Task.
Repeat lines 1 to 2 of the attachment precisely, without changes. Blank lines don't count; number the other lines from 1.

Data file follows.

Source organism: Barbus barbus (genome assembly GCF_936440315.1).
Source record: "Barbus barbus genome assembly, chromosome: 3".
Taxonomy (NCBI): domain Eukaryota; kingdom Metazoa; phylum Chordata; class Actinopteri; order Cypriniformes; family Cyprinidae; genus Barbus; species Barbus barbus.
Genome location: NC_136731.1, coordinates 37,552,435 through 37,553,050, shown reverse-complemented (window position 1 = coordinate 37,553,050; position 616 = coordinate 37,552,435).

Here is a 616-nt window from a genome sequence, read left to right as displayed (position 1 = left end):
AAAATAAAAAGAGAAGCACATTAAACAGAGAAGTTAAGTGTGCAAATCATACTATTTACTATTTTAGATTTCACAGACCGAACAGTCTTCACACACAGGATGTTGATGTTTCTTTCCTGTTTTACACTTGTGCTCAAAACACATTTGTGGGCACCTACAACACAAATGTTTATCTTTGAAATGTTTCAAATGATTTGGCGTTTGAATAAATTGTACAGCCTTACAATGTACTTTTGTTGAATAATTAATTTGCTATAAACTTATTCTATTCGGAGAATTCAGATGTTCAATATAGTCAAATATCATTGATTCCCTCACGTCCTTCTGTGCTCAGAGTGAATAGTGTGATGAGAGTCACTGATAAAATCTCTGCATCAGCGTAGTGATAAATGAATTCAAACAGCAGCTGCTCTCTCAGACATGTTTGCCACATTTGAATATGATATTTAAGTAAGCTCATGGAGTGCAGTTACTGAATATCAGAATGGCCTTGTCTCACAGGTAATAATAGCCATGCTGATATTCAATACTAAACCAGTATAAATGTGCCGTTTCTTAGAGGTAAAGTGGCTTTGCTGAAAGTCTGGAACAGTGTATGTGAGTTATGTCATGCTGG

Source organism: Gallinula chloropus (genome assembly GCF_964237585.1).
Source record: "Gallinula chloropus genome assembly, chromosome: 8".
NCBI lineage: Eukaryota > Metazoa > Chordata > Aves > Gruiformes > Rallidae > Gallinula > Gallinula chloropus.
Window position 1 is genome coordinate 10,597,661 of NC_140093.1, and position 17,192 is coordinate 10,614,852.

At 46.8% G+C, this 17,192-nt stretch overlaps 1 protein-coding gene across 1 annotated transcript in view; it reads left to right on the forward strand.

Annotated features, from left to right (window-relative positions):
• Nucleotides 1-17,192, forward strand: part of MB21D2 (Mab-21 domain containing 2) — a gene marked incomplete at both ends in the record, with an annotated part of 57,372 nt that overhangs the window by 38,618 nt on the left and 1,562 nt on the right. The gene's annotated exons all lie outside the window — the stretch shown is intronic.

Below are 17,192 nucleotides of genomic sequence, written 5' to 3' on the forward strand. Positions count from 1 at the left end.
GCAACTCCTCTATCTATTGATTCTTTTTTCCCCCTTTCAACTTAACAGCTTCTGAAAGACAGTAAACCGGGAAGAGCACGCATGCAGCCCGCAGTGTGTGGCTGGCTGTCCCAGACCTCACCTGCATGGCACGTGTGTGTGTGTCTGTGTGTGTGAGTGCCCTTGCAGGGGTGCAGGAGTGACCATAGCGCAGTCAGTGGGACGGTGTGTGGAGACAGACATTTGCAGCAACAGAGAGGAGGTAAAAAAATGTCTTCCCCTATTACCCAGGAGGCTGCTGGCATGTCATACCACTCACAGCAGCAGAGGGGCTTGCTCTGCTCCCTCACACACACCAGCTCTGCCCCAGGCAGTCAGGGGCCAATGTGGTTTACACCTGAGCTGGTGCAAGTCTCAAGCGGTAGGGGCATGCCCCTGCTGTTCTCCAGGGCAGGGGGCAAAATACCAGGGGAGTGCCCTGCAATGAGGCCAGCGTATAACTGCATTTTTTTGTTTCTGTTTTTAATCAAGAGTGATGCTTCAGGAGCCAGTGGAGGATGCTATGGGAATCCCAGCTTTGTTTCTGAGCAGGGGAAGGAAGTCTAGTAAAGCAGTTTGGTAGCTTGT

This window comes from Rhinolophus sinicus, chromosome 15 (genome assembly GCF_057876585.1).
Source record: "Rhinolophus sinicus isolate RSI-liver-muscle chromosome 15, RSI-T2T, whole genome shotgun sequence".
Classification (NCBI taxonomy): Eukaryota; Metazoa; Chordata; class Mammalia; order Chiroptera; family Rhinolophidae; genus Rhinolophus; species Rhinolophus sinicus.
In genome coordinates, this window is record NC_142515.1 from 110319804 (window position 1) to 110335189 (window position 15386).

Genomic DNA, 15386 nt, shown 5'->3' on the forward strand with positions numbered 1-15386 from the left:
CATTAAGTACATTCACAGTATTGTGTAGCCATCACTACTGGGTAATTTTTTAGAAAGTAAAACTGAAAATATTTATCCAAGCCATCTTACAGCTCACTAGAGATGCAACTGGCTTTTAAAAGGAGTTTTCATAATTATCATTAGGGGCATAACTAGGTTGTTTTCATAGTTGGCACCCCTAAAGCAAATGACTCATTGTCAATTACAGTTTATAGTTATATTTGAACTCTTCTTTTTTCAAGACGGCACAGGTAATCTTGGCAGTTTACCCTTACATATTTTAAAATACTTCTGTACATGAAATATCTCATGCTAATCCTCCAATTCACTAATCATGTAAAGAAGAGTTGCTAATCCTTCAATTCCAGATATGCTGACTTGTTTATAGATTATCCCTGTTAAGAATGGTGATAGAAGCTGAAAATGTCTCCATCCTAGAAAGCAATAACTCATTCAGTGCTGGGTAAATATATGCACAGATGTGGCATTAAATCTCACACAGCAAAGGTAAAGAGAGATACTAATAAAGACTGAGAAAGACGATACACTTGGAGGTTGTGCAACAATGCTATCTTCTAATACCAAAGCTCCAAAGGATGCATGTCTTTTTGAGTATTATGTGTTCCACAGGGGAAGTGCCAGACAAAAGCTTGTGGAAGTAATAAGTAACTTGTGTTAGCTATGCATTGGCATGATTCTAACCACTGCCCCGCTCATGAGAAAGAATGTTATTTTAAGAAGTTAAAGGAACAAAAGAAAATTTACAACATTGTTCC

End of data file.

Source organism: Barbus barbus (genome assembly GCF_936440315.1).
Source record: "Barbus barbus genome assembly, chromosome: 3".